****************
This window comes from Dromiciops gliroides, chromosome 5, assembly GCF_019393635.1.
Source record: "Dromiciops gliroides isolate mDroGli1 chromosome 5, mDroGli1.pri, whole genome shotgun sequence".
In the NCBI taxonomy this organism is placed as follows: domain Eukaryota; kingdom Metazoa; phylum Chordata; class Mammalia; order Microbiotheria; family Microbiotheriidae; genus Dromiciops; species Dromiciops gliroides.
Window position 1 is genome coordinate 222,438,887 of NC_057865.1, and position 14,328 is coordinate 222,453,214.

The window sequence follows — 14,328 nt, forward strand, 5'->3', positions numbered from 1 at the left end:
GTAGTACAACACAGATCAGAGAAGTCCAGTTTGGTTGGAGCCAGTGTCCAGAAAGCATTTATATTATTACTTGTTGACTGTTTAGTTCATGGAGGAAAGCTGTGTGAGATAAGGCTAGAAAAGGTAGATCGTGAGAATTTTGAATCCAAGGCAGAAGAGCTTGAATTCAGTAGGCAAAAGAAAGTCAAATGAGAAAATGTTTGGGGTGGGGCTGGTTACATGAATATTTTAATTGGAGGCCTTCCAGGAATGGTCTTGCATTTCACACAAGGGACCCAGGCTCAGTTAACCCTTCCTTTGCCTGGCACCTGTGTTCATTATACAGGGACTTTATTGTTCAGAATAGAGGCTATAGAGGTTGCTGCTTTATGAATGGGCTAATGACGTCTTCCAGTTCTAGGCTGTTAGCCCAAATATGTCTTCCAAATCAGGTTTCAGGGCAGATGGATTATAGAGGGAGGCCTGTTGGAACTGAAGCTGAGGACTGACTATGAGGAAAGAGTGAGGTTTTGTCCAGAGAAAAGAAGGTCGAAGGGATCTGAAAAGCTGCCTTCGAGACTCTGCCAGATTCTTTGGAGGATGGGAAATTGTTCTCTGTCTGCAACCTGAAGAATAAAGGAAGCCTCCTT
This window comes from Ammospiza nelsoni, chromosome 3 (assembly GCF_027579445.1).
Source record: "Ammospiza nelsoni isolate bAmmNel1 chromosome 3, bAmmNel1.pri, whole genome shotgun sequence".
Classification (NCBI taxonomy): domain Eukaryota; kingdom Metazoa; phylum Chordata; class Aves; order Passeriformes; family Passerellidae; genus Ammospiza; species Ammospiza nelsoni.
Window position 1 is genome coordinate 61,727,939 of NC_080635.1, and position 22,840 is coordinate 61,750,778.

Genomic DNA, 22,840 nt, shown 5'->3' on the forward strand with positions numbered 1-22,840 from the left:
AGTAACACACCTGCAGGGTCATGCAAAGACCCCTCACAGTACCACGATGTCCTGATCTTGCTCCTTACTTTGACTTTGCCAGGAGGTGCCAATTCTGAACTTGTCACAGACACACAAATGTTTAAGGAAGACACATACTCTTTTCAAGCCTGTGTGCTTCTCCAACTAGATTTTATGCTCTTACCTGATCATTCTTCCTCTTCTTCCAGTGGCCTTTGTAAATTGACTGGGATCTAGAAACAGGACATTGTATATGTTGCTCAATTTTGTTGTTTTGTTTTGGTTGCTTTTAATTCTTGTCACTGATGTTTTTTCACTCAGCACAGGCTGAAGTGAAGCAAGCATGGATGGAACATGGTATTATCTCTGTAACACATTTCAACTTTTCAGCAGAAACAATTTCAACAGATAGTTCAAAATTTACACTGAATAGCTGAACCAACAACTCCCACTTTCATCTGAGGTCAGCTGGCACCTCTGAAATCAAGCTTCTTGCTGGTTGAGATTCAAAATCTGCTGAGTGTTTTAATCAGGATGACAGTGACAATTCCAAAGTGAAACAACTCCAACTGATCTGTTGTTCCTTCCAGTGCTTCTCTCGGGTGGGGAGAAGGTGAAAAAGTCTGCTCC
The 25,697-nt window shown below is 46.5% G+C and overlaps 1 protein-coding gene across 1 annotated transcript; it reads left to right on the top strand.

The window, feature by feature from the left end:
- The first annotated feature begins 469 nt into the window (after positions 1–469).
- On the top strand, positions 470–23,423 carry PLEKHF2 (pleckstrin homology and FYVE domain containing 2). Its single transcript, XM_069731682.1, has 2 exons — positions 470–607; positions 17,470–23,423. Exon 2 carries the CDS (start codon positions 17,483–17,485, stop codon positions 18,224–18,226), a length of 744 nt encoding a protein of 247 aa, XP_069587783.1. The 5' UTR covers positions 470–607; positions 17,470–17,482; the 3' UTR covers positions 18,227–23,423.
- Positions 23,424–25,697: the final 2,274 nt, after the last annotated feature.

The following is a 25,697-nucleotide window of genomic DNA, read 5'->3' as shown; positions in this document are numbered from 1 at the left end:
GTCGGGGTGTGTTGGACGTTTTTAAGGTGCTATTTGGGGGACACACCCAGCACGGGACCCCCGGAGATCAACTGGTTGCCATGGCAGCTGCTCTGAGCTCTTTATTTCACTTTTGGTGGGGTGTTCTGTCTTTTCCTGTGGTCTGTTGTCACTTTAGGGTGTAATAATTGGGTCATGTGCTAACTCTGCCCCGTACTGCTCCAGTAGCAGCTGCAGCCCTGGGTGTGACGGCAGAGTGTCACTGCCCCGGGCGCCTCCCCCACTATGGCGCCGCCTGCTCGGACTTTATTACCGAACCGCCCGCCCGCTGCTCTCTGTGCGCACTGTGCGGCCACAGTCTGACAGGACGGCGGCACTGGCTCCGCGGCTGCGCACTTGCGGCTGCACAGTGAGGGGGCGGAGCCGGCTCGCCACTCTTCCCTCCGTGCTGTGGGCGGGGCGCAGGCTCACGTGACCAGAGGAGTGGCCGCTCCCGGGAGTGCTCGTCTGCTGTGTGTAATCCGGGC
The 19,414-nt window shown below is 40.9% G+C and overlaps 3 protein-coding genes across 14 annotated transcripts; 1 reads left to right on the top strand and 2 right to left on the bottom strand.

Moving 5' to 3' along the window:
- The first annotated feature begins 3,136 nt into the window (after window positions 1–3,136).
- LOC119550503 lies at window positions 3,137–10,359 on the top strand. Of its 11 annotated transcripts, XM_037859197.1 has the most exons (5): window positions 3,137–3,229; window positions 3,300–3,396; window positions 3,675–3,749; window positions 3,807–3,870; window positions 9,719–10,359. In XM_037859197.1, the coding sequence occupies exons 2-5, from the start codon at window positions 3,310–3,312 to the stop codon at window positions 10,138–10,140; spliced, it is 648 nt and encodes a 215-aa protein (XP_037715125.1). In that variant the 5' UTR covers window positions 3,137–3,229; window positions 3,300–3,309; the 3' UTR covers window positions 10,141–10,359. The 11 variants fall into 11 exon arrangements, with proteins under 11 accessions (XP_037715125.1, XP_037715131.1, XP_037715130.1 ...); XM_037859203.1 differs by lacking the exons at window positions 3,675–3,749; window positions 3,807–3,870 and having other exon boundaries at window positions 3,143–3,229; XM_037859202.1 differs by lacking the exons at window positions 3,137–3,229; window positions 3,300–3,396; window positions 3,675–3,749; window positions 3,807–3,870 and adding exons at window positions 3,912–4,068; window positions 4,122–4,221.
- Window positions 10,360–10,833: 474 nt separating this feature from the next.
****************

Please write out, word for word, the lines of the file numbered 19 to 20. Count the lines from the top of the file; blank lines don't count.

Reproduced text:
GTCGGGGTGTGTTGGACGTTTTTAAGGTGCTATTTGGGGGACACACCCAGCACGGGACCCCCGGAGATCAACTGGTTGCCATGGCAGCTGCTCTGAGCTCTTTATTTCACTTTTGGTGGGGTGTTCTGTCTTTTCCTGTGGTCTGTTGTCACTTTAGGGTGTAATAATTGGGTCATGTGCTAACTCTGCCCCGTACTGCTCCAGTAGCAGCTGCAGCCCTGGGTGTGACGGCAGAGTGTCACTGCCCCGGGCGCCTCCCCCACTATGGCGCCGCCTGCTCGGACTTTATTACCGAACCGCCCGCCCGCTGCTCTCTGTGCGCACTGTGCGGCCACAGTCTGACAGGACGGCGGCACTGGCTCCGCGGCTGCGCACTTGCGGCTGCACAGTGAGGGGGCGGAGCCGGCTCGCCACTCTTCCCTCCGTGCTGTGGGCGGGGCGCAGGCTCACGTGACCAGAGGAGTGGCCGCTCCCGGGAGTGCTCGTCTGCTGTGTGTAATCCGGGC
The 19,414-nt window shown below is 40.9% G+C and overlaps 3 protein-coding genes across 14 annotated transcripts; 1 reads left to right on the top strand and 2 right to left on the bottom strand.